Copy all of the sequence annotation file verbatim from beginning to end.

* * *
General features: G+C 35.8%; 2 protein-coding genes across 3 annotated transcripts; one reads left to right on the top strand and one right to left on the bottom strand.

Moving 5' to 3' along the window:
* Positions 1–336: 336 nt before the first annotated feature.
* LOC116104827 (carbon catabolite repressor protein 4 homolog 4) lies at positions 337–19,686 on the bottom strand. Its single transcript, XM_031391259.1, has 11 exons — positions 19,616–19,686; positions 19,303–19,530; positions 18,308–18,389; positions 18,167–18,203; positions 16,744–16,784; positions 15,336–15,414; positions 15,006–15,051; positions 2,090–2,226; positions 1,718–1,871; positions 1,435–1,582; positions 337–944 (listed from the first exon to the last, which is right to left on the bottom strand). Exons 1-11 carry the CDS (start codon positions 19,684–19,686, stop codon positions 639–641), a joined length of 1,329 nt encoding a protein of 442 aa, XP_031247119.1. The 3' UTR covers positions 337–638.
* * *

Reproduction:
General features: G+C 35.8%; 2 protein-coding genes across 3 annotated transcripts; one reads left to right on the top strand and one right to left on the bottom strand.

Moving 5' to 3' along the window:
* Positions 1–336: 336 nt before the first annotated feature.
* LOC116104827 (carbon catabolite repressor protein 4 homolog 4) lies at positions 337–19,686 on the bottom strand. Its single transcript, XM_031391259.1, has 11 exons — positions 19,616–19,686; positions 19,303–19,530; positions 18,308–18,389; positions 18,167–18,203; positions 16,744–16,784; positions 15,336–15,414; positions 15,006–15,051; positions 2,090–2,226; positions 1,718–1,871; positions 1,435–1,582; positions 337–944 (listed from the first exon to the last, which is right to left on the bottom strand). Exons 1-11 carry the CDS (start codon positions 19,684–19,686, stop codon positions 639–641), a joined length of 1,329 nt encoding a protein of 442 aa, XP_031247119.1. The 3' UTR covers positions 337–638.